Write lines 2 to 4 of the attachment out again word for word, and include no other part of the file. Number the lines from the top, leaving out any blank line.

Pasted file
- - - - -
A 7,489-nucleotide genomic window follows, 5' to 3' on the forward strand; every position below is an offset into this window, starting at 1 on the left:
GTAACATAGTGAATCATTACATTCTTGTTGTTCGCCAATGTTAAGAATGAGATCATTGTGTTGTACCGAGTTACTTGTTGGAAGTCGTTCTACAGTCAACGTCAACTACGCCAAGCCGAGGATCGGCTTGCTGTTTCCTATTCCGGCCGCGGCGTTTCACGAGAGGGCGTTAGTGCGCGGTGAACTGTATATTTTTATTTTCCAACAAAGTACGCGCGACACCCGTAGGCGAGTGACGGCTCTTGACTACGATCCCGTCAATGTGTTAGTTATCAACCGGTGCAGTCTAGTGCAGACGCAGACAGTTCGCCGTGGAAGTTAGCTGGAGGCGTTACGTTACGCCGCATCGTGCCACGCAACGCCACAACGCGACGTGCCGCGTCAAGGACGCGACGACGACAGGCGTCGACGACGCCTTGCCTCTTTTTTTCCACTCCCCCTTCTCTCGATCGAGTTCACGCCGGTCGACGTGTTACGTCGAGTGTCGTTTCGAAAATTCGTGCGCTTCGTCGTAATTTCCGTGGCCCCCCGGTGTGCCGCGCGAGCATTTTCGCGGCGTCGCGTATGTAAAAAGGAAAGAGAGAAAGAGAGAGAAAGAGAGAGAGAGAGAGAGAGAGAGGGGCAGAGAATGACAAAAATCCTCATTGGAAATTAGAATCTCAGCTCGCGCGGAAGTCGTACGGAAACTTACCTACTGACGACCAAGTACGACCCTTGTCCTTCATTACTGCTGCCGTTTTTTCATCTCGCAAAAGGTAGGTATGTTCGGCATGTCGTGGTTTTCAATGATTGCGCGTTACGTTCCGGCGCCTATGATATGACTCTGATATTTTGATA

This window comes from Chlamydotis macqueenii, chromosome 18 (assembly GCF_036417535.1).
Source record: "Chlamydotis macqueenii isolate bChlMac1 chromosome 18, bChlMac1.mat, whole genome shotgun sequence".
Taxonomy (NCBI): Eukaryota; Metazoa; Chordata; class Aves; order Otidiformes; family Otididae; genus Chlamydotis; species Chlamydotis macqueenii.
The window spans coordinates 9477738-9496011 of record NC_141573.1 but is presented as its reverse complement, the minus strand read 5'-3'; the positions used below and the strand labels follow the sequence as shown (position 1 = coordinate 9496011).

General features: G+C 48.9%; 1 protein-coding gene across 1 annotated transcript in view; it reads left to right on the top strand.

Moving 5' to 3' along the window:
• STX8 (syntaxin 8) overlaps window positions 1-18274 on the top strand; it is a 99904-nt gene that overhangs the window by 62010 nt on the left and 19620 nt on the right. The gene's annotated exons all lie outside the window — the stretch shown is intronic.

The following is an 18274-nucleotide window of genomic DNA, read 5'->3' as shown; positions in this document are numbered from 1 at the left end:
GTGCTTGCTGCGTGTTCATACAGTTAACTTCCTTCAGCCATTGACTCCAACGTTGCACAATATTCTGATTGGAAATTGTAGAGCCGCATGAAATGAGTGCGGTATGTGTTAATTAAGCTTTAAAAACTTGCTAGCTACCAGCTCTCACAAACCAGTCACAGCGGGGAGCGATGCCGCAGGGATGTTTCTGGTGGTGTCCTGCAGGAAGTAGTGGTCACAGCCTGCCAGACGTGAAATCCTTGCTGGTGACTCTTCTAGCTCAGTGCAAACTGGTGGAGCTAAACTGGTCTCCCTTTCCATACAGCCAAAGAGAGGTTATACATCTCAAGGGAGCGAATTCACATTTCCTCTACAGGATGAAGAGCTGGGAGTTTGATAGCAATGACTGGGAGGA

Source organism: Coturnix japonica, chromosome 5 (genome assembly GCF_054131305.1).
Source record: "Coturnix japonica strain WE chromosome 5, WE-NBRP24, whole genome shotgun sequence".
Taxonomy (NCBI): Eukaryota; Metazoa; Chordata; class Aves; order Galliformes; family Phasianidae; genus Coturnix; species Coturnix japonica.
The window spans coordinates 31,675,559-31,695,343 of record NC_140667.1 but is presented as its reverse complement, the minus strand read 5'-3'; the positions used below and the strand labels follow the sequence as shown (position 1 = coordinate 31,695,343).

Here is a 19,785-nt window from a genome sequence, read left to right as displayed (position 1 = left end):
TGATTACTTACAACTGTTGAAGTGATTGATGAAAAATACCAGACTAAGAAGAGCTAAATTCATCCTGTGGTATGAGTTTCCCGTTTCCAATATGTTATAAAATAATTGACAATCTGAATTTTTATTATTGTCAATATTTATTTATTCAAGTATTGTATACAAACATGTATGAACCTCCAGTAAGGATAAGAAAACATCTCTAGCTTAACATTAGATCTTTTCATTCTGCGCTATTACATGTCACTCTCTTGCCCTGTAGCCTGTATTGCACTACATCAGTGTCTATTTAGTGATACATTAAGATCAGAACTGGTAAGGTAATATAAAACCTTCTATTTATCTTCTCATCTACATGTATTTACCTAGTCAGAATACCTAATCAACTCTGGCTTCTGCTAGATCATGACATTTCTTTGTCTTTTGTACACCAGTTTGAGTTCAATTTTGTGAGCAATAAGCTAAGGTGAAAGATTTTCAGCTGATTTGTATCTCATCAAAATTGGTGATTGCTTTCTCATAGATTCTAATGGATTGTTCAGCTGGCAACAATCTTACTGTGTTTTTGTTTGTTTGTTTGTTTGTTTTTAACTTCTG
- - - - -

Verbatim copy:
GTAACATAGTGAATCATTACATTCTTGTTGTTCGCCAATGTTAAGAATGAGATCATTGTGTTGTACCGAGTTACTTGTTGGAAGTCGTTCTACAGTCAACGTCAACTACGCCAAGCCGAGGATCGGCTTGCTGTTTCCTATTCCGGCCGCGGCGTTTCACGAGAGGGCGTTAGTGCGCGGTGAACTGTATATTTTTATTTTCCAACAAAGTACGCGCGACACCCGTAGGCGAGTGACGGCTCTTGACTACGATCCCGTCAATGTGTTAGTTATCAACCGGTGCAGTCTAGTGCAGACGCAGACAGTTCGCCGTGGAAGTTAGCTGGAGGCGTTACGTTACGCCGCATCGTGCCACGCAACGCCACAACGCGACGTGCCGCGTCAAGGACGCGACGACGACAGGCGTCGACGACGCCTTGCCTCTTTTTTTCCACTCCCCCTTCTCTCGATCGAGTTCACGCCGGTCGACGTGTTACGTCGAGTGTCGTTTCGAAAATTCGTGCGCTTCGTCGTAATTTCCGTGGCCCCCCGGTGTGCCGCGCGAGCATTTTCGCGGCGTCGCGTATGTAAAAAGGAAAGAGAGAAAGAGAGAGAAAGAGAGAGAGAGAGAGAGAGAGAGGGGCAGAGAATGACAAAAATCCTCATTGGAAATTAGAATCTCAGCTCGCGCGGAAGTCGTACGGAAACTTACCTACTGACGACCAAGTACGACCCTTGTCCTTCATTACTGCTGCCGTTTTTTCATCTCGCAAAAGGTAGGTATGTTCGGCATGTCGTGGTTTTCAATGATTGCGCGTTACGTTCCGGCGCCTATGATATGACTCTGATATTTTGATA

This window comes from Chlamydotis macqueenii, chromosome 18 (assembly GCF_036417535.1).
Source record: "Chlamydotis macqueenii isolate bChlMac1 chromosome 18, bChlMac1.mat, whole genome shotgun sequence".